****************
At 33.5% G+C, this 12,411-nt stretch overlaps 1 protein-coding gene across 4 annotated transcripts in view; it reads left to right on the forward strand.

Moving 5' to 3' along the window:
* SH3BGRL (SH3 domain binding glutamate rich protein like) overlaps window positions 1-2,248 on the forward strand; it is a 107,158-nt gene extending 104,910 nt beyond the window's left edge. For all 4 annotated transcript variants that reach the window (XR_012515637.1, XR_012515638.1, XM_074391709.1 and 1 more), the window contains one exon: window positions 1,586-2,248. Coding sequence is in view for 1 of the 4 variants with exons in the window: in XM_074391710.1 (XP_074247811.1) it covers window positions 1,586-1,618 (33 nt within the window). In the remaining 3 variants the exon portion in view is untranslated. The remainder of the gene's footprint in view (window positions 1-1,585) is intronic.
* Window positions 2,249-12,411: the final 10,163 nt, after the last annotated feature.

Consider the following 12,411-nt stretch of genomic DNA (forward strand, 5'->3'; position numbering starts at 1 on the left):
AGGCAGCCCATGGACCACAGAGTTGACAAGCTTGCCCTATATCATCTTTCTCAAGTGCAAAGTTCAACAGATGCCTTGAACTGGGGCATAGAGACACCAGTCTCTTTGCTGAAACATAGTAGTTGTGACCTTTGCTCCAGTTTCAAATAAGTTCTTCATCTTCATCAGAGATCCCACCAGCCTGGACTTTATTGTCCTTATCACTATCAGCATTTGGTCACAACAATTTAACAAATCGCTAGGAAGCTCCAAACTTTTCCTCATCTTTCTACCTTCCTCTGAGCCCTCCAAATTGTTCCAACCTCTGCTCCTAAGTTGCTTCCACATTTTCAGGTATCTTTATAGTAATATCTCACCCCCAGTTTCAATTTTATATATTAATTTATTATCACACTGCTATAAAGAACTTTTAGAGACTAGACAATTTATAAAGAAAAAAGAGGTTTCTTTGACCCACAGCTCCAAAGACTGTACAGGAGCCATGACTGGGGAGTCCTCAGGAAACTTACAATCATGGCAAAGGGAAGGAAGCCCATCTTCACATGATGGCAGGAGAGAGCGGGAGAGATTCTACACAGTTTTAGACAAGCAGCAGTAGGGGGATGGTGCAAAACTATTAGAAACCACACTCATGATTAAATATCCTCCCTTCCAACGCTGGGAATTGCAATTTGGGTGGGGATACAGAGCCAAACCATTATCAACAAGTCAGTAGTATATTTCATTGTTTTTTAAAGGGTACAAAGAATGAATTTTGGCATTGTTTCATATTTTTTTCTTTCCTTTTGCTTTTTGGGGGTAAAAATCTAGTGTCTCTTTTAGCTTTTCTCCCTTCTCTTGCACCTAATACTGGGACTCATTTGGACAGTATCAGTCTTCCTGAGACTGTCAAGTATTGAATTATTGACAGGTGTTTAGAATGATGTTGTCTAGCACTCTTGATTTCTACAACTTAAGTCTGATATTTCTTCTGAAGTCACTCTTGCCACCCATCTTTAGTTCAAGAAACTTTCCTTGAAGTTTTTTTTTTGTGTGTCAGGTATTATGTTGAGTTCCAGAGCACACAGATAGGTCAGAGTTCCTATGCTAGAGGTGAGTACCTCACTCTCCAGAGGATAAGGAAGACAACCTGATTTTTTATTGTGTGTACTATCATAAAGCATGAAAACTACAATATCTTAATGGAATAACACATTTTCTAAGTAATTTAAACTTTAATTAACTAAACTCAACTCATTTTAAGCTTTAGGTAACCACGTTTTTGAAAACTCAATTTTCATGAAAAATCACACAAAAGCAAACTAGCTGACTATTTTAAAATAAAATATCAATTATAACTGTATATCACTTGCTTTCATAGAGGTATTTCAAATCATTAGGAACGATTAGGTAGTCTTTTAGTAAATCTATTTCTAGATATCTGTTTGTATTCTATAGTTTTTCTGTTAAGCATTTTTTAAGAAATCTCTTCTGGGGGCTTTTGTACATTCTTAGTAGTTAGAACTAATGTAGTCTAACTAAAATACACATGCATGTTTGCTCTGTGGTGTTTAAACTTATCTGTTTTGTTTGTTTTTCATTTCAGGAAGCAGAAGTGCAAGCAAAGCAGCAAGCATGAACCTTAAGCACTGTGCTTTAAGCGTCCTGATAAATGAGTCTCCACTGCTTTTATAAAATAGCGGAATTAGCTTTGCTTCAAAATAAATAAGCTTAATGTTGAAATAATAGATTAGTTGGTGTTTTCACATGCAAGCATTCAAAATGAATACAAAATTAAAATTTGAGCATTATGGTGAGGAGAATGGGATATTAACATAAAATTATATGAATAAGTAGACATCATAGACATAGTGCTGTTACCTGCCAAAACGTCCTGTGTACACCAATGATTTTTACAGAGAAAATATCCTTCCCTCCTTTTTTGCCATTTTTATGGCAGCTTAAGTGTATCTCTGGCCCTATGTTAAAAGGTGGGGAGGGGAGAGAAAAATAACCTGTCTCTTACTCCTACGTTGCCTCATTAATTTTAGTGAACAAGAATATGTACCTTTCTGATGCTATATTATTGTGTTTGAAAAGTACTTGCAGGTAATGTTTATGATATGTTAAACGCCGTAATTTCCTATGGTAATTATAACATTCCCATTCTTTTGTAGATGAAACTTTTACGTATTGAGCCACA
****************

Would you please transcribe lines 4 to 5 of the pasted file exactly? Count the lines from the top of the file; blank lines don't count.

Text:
* Window positions 2,249-12,411: the final 10,163 nt, after the last annotated feature.

Consider the following 12,411-nt stretch of genomic DNA (forward strand, 5'->3'; position numbering starts at 1 on the left):